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Re: Islamically motivated terrorism and freedom of movement

Postby pete75 » 20 Jul 2016, 7:35pm

Freddie wrote:Well, seeing as you started the digression onto what is and what is not terrorism, then you should expect people to respond to your digression. It is a bit much to tell others to stay on topic, if you are the very person that started the digression in the first place. That isn't particularly good forum etiquette, I must say.

If you are going to be strict about it, I hope you don't mind other contributors pulling you up if you digress in future, however interesting that digression may seem to you.

To be clear, are you agreeing that the killing of Jo Cox and Asad Shah could, in fact, be seen to be terrorist attacks, so that we can move away from the digression you started and get back to the topic at hand?


According to Wikipedia "Terrorism, in its broadest sense, is defined as the use or threatened use of violence (terror) in order to achieve a political, religious, or ideological aim."

If we accept this definition the Glasgow murder could be called terrorism as it looks to have had a religious aim. Similarly the murder of Joe Cox could also be called terrorism with an ideological aim because it was someone from the political right, perhaps linked to the Britain First movement, killing someone he doubtless regarded as a "lefty".

Vorpal
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Re: Islamically motivated terrorism and freedom of movement

Postby Vorpal » 20 Jul 2016, 9:45pm

Freddie wrote:I'd also like to point you in the direction of the article below:

https://en.wikipedia.org/wiki/Definitions_of_terrorism

By the definitions in the link, both the Jo Cox attack and the attack on Asad Shah could be considered terrorism, as they both fulfil the criteria in one way or another. Both attacks were intended to have an effect on society at large and were done in the hopes of changing behaviour.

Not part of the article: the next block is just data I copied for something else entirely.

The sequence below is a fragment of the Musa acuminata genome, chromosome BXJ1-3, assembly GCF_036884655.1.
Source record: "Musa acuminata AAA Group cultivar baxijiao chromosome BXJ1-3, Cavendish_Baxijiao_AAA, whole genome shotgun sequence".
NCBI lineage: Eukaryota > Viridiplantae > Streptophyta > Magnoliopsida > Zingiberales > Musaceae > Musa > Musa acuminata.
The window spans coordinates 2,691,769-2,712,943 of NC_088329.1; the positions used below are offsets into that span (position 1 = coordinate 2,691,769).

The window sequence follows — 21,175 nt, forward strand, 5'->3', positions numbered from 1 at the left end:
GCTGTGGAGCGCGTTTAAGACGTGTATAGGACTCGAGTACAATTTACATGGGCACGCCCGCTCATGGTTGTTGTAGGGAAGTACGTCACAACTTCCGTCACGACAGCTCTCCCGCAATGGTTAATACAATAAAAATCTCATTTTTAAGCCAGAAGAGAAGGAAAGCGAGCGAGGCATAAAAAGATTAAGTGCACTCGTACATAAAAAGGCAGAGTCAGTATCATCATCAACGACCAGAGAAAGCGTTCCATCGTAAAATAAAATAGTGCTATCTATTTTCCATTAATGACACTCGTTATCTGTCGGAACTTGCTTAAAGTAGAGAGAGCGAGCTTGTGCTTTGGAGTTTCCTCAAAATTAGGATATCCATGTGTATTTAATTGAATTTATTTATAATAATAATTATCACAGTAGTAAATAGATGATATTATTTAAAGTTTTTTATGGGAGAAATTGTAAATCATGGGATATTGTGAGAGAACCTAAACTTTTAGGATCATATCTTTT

It is true that terrorism is hard to define, but I don't think it necessarily requires being part of a specific group. Anders Breivik was convicted of terrorism; even though he was a lone wolf, his violence was obviously in pursuit of a political and ideological aim.

There is another interesting article here, if you care to read it:

http://abcnews.go.com/US/story?id=92340&page=1

I am not going to debate the definition of terrorism, but I would like to point out that ABC news has a vested interest in a flexible definition of terrorism. That way, they can refer to incidents in which white, Christian terrorists who bomb family planning centers, or murder their clients in the USA, as 'anti-abortion violence', rather than terrorism, whilst at the same time, they can label an attack perpetrated by someone with some vague connections to Islam as a 'terrorist'.
“In some ways, it is easier to be a dissident, for then one is without responsibility.”
― Nelson Mandela, Long Walk to Freedom

Freddie
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Re: Islamically motivated terrorism and freedom of movement

Postby Freddie » 20 Jul 2016, 9:52pm